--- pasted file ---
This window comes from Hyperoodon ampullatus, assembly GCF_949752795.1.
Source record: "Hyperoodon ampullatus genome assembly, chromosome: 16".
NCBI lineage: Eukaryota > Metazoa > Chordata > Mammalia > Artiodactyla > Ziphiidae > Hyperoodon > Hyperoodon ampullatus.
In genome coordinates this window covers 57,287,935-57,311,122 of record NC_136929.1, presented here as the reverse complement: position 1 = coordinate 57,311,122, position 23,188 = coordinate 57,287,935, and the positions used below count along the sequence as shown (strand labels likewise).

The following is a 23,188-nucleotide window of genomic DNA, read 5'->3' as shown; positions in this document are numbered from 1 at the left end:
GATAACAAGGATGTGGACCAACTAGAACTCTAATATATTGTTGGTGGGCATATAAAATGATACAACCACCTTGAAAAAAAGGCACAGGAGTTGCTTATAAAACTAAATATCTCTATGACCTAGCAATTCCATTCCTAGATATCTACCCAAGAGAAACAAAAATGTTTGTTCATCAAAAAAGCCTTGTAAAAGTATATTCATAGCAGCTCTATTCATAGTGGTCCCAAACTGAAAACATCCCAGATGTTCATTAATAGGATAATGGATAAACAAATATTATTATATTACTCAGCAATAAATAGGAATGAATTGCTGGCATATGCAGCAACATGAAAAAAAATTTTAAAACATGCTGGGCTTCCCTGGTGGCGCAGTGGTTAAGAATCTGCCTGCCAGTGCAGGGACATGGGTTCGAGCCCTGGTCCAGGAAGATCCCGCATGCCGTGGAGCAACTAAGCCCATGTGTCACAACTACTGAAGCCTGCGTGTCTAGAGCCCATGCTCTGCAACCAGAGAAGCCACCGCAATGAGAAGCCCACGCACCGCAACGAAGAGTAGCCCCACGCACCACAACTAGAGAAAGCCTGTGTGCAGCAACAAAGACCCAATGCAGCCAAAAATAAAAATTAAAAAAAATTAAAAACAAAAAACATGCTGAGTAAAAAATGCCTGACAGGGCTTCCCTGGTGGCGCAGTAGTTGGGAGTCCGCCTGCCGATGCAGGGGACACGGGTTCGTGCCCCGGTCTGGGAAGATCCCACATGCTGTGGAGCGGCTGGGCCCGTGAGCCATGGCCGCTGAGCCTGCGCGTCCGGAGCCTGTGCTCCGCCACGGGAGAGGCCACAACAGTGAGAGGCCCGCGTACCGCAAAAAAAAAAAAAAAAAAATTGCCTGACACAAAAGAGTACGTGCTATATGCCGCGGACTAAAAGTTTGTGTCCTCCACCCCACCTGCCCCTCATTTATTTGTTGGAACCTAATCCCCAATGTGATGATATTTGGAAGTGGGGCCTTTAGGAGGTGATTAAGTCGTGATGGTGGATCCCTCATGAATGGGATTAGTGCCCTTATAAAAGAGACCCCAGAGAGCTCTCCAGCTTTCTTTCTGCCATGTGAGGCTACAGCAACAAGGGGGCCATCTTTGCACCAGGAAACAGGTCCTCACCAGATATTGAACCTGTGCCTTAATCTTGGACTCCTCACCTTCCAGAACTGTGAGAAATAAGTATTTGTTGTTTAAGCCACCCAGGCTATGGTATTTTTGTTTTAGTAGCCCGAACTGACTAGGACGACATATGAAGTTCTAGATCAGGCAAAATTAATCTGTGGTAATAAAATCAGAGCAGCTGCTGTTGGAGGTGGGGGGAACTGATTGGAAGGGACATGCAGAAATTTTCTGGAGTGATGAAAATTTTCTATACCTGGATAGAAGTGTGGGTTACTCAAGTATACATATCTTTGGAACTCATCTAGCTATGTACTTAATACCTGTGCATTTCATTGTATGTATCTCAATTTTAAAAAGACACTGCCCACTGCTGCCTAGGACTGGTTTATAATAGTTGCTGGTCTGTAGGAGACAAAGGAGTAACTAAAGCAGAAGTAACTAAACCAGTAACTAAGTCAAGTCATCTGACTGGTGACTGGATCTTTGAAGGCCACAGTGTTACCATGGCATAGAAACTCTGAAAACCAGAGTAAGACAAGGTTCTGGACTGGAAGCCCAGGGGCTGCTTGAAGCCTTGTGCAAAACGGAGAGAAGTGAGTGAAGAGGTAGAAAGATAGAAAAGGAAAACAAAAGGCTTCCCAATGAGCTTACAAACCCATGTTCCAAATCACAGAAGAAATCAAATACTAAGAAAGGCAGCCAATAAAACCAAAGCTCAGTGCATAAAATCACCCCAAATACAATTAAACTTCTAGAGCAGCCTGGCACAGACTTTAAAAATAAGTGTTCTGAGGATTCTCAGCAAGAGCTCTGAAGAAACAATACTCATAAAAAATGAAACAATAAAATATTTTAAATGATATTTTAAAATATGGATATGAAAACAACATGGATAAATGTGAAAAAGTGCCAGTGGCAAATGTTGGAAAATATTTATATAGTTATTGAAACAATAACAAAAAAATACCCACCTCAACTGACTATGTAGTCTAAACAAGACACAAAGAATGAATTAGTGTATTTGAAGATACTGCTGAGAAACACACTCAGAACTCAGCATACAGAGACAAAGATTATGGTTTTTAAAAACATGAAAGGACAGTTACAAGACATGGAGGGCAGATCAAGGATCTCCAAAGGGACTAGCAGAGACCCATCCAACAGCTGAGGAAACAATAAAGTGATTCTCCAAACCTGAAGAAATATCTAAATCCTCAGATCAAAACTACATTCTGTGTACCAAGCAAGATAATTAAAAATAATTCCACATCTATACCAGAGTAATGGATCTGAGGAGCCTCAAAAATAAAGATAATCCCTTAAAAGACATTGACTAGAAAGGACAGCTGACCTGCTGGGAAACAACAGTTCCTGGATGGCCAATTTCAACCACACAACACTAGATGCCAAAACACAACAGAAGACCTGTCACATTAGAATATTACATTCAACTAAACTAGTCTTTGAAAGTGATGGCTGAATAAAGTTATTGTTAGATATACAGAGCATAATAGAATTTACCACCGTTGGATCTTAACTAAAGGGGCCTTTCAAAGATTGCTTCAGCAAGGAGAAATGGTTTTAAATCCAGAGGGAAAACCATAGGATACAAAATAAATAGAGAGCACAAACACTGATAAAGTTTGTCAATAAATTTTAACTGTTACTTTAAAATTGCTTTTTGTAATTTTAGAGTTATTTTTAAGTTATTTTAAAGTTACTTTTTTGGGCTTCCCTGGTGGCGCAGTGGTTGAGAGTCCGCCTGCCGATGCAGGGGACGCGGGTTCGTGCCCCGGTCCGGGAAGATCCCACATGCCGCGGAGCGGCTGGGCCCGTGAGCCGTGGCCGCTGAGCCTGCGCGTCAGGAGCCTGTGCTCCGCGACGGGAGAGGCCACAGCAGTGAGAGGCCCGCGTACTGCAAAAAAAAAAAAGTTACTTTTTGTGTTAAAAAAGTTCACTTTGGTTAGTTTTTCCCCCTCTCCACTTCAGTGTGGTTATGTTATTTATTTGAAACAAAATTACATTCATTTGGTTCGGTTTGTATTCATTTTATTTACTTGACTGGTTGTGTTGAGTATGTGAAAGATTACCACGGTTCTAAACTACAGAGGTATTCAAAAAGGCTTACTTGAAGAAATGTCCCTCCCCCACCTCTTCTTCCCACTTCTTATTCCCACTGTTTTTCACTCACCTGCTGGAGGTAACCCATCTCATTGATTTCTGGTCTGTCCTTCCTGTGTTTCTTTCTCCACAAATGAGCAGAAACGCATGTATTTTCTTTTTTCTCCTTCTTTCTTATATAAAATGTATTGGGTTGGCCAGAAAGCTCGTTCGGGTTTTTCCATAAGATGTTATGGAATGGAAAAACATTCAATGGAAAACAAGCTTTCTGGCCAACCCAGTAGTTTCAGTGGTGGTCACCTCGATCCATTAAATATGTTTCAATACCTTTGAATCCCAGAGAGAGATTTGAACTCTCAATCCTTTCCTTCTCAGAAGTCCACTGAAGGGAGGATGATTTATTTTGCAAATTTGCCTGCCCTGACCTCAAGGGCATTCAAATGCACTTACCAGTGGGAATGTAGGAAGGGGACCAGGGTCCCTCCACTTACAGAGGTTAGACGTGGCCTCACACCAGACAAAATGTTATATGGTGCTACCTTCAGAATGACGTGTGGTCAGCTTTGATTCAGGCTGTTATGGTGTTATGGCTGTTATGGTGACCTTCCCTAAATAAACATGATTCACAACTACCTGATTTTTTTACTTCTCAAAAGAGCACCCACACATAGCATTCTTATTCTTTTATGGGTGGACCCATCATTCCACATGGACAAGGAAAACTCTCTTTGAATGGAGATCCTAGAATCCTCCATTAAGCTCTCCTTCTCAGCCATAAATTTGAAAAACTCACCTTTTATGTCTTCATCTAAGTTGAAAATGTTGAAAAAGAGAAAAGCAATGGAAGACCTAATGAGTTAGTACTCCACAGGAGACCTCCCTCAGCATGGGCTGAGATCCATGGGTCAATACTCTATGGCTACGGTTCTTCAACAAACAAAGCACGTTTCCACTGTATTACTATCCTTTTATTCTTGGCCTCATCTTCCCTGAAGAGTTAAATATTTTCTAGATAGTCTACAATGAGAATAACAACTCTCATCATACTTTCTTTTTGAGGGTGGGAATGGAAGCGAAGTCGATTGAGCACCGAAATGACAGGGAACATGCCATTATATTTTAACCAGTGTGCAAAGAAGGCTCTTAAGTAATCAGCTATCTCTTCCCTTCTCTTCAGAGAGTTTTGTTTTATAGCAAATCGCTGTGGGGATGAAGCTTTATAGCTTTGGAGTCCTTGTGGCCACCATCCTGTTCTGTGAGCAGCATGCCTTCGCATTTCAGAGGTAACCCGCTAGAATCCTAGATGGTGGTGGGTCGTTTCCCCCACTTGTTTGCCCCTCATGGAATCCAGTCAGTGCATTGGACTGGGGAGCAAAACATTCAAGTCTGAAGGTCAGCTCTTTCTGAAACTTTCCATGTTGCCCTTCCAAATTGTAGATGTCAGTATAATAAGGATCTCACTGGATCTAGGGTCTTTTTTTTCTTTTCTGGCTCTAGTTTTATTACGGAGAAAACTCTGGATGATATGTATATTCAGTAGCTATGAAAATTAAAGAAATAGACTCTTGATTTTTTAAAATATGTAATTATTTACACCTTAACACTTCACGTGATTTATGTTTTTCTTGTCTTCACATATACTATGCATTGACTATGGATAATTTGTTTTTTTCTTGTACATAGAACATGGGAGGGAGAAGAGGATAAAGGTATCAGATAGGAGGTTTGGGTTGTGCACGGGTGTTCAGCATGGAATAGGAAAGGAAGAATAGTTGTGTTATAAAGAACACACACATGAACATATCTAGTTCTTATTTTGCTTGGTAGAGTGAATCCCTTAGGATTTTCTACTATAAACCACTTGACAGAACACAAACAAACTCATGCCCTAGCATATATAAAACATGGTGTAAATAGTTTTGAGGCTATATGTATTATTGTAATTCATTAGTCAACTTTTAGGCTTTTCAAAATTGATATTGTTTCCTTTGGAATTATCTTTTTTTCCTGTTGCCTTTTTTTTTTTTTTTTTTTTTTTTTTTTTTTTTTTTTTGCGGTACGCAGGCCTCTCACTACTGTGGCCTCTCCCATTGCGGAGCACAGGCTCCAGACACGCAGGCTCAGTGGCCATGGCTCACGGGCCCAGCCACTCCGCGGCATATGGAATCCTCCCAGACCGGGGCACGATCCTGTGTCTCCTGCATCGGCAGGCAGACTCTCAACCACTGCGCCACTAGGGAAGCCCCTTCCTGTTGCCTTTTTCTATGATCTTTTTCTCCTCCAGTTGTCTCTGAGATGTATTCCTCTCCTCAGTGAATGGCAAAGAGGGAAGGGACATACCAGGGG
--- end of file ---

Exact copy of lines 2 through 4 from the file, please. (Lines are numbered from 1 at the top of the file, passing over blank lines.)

Source record: "Hyperoodon ampullatus genome assembly, chromosome: 16".
NCBI lineage: Eukaryota > Metazoa > Chordata > Mammalia > Artiodactyla > Ziphiidae > Hyperoodon > Hyperoodon ampullatus.
In genome coordinates this window covers 57,287,935-57,311,122 of record NC_136929.1, presented here as the reverse complement: position 1 = coordinate 57,311,122, position 23,188 = coordinate 57,287,935, and the positions used below count along the sequence as shown (strand labels likewise).